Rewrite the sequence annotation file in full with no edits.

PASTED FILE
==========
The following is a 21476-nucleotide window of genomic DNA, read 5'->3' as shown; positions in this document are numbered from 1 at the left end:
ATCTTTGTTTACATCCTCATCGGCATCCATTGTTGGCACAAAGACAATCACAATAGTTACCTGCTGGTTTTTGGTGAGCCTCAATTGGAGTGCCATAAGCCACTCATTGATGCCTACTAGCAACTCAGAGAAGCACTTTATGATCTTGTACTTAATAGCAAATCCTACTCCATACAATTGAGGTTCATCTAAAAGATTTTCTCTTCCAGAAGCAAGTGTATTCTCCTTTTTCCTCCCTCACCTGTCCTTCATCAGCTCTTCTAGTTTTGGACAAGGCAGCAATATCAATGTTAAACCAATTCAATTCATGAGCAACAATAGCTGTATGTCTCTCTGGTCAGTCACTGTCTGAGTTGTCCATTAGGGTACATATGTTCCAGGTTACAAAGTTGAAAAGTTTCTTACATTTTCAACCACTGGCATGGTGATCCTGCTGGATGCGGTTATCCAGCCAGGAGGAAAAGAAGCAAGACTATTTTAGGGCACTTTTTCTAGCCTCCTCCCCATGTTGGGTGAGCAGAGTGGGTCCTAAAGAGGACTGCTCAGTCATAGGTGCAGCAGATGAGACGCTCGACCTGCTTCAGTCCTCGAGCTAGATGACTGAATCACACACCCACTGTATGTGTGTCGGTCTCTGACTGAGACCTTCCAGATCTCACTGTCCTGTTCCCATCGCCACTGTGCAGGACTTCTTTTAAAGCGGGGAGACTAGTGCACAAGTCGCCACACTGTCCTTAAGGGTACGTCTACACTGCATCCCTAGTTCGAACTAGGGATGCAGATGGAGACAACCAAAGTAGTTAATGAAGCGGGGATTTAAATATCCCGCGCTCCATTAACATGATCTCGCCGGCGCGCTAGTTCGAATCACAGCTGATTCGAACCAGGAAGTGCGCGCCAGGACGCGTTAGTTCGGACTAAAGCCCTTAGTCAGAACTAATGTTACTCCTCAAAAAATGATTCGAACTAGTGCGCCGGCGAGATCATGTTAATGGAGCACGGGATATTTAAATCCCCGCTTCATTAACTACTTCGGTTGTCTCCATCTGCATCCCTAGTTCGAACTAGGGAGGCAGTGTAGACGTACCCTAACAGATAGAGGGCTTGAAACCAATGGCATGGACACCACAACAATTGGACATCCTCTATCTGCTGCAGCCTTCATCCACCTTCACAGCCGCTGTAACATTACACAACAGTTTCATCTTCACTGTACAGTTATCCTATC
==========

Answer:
The following is a 21476-nucleotide window of genomic DNA, read 5'->3' as shown; positions in this document are numbered from 1 at the left end:
ATCTTTGTTTACATCCTCATCGGCATCCATTGTTGGCACAAAGACAATCACAATAGTTACCTGCTGGTTTTTGGTGAGCCTCAATTGGAGTGCCATAAGCCACTCATTGATGCCTACTAGCAACTCAGAGAAGCACTTTATGATCTTGTACTTAATAGCAAATCCTACTCCATACAATTGAGGTTCATCTAAAAGATTTTCTCTTCCAGAAGCAAGTGTATTCTCCTTTTTCCTCCCTCACCTGTCCTTCATCAGCTCTTCTAGTTTTGGACAAGGCAGCAATATCAATGTTAAACCAATTCAATTCATGAGCAACAATAGCTGTATGTCTCTCTGGTCAGTCACTGTCTGAGTTGTCCATTAGGGTACATATGTTCCAGGTTACAAAGTTGAAAAGTTTCTTACATTTTCAACCACTGGCATGGTGATCCTGCTGGATGCGGTTATCCAGCCAGGAGGAAAAGAAGCAAGACTATTTTAGGGCACTTTTTCTAGCCTCCTCCCCATGTTGGGTGAGCAGAGTGGGTCCTAAAGAGGACTGCTCAGTCATAGGTGCAGCAGATGAGACGCTCGACCTGCTTCAGTCCTCGAGCTAGATGACTGAATCACACACCCACTGTATGTGTGTCGGTCTCTGACTGAGACCTTCCAGATCTCACTGTCCTGTTCCCATCGCCACTGTGCAGGACTTCTTTTAAAGCGGGGAGACTAGTGCACAAGTCGCCACACTGTCCTTAAGGGTACGTCTACACTGCATCCCTAGTTCGAACTAGGGATGCAGATGGAGACAACCAAAGTAGTTAATGAAGCGGGGATTTAAATATCCCGCGCTCCATTAACATGATCTCGCCGGCGCGCTAGTTCGAATCACAGCTGATTCGAACCAGGAAGTGCGCGCCAGGACGCGTTAGTTCGGACTAAAGCCCTTAGTCAGAACTAATGTTACTCCTCAAAAAATGATTCGAACTAGTGCGCCGGCGAGATCATGTTAATGGAGCACGGGATATTTAAATCCCCGCTTCATTAACTACTTCGGTTGTCTCCATCTGCATCCCTAGTTCGAACTAGGGAGGCAGTGTAGACGTACCCTAACAGATAGAGGGCTTGAAACCAATGGCATGGACACCACAACAATTGGACATCCTCTATCTGCTGCAGCCTTCATCCACCTTCACAGCCGCTGTAACATTACACAACAGTTTCATCTTCACTGTACAGTTATCCTATC